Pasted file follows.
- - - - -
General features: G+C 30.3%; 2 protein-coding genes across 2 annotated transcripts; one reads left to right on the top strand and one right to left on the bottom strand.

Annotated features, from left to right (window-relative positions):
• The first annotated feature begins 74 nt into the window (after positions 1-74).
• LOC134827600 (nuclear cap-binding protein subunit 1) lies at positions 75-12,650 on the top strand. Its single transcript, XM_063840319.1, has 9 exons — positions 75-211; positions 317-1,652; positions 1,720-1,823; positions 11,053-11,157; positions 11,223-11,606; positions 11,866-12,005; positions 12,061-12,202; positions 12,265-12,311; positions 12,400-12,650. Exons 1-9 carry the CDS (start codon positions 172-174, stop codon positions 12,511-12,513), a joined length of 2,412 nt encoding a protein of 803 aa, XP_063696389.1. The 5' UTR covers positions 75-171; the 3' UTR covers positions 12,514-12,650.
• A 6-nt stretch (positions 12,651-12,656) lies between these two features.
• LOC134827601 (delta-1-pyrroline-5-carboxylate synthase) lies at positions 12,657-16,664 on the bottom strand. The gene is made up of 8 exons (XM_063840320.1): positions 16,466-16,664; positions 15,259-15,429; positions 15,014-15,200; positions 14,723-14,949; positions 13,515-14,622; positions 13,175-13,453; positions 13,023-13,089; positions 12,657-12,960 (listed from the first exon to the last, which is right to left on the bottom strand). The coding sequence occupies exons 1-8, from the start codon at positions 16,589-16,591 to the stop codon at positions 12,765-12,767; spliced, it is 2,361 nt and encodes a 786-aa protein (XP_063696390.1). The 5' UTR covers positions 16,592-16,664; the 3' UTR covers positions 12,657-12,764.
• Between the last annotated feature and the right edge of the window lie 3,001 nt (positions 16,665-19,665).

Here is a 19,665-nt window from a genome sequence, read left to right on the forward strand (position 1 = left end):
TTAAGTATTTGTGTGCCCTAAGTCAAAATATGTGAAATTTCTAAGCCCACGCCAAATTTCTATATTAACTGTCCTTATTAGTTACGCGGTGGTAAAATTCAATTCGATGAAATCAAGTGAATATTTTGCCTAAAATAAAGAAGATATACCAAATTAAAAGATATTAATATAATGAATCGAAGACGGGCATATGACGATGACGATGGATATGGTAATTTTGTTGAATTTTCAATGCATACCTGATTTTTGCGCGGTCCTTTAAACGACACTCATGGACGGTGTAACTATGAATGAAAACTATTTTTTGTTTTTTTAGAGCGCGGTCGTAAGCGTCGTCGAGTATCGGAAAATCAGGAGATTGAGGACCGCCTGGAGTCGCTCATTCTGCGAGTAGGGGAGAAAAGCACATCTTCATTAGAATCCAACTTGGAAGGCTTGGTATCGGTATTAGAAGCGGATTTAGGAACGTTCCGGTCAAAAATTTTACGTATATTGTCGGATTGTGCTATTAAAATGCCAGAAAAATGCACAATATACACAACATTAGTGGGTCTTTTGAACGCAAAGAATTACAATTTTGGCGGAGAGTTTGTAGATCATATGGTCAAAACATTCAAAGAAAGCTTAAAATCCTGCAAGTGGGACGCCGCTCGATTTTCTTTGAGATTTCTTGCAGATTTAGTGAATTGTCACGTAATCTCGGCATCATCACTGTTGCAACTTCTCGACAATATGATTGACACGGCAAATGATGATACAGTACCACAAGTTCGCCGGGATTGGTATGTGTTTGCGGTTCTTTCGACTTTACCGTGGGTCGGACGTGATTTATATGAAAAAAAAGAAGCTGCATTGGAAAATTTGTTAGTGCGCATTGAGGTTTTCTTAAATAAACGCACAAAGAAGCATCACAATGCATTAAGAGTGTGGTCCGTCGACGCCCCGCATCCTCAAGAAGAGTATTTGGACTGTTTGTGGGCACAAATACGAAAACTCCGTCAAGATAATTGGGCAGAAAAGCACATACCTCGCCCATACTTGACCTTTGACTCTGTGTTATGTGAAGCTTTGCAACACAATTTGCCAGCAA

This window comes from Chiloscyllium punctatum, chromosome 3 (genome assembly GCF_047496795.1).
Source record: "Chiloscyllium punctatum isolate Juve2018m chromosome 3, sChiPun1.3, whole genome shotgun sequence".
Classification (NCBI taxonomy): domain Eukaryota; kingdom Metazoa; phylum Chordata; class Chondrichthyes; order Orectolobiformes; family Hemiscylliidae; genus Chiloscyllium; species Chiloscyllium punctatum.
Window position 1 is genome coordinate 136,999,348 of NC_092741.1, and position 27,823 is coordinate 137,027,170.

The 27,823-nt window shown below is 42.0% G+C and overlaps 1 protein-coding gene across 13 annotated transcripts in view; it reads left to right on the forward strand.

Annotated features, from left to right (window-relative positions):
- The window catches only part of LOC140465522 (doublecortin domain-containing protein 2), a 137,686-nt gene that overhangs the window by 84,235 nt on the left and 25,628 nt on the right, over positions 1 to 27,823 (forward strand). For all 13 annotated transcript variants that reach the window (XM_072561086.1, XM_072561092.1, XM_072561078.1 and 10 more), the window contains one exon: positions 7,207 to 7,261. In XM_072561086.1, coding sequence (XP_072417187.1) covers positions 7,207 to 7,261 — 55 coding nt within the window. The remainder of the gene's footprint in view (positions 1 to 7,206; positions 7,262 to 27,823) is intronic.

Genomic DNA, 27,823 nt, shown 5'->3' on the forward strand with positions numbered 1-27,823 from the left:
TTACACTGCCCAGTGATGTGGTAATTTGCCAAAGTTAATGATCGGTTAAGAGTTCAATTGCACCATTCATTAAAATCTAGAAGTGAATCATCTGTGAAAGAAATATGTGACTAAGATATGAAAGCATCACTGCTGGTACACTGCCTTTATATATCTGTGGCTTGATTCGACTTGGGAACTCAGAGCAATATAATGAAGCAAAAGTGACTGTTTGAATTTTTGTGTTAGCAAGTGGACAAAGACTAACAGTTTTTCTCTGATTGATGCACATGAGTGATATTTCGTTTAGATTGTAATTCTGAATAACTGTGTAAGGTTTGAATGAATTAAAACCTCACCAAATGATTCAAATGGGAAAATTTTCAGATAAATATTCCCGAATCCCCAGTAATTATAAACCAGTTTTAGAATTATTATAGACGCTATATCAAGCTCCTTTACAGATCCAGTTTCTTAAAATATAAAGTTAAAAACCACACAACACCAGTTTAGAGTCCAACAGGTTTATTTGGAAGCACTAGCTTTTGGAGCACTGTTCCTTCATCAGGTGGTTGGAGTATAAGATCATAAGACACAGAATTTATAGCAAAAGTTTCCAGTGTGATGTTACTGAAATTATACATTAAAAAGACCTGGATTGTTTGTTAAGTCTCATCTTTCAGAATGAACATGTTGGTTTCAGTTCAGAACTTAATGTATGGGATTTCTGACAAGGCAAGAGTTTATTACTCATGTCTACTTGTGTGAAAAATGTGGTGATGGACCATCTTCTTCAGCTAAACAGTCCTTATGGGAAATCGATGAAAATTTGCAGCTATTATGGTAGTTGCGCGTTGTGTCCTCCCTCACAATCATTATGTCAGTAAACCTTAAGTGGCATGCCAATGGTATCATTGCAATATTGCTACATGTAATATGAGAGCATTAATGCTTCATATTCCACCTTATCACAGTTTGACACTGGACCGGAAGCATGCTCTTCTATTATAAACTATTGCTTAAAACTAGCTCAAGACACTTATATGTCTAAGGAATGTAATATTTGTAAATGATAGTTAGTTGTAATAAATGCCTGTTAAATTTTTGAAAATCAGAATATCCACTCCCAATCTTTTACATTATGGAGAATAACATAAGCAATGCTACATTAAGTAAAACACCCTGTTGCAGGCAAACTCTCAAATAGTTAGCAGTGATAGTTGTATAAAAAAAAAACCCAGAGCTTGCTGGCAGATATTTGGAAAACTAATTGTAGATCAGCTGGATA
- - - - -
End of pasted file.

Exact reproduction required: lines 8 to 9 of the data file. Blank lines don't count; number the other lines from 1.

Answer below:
Here is a 19,665-nt window from a genome sequence, read left to right on the forward strand (position 1 = left end):
TTAAGTATTTGTGTGCCCTAAGTCAAAATATGTGAAATTTCTAAGCCCACGCCAAATTTCTATATTAACTGTCCTTATTAGTTACGCGGTGGTAAAATTCAATTCGATGAAATCAAGTGAATATTTTGCCTAAAATAAAGAAGATATACCAAATTAAAAGATATTAATATAATGAATCGAAGACGGGCATATGACGATGACGATGGATATGGTAATTTTGTTGAATTTTCAATGCATACCTGATTTTTGCGCGGTCCTTTAAACGACACTCATGGACGGTGTAACTATGAATGAAAACTATTTTTTGTTTTTTTAGAGCGCGGTCGTAAGCGTCGTCGAGTATCGGAAAATCAGGAGATTGAGGACCGCCTGGAGTCGCTCATTCTGCGAGTAGGGGAGAAAAGCACATCTTCATTAGAATCCAACTTGGAAGGCTTGGTATCGGTATTAGAAGCGGATTTAGGAACGTTCCGGTCAAAAATTTTACGTATATTGTCGGATTGTGCTATTAAAATGCCAGAAAAATGCACAATATACACAACATTAGTGGGTCTTTTGAACGCAAAGAATTACAATTTTGGCGGAGAGTTTGTAGATCATATGGTCAAAACATTCAAAGAAAGCTTAAAATCCTGCAAGTGGGACGCCGCTCGATTTTCTTTGAGATTTCTTGCAGATTTAGTGAATTGTCACGTAATCTCGGCATCATCACTGTTGCAACTTCTCGACAATATGATTGACACGGCAAATGATGATACAGTACCACAAGTTCGCCGGGATTGGTATGTGTTTGCGGTTCTTTCGACTTTACCGTGGGTCGGACGTGATTTATATGAAAAAAAAGAAGCTGCATTGGAAAATTTGTTAGTGCGCATTGAGGTTTTCTTAAATAAACGCACAAAGAAGCATCACAATGCATTAAGAGTGTGGTCCGTCGACGCCCCGCATCCTCAAGAAGAGTATTTGGACTGTTTGTGGGCACAAATACGAAAACTCCGTCAAGATAATTGGGCAGAAAAGCACATACCTCGCCCATACTTGACCTTTGACTCTGTGTTATGTGAAGCTTTGCAACACAATTTGCCAGCAA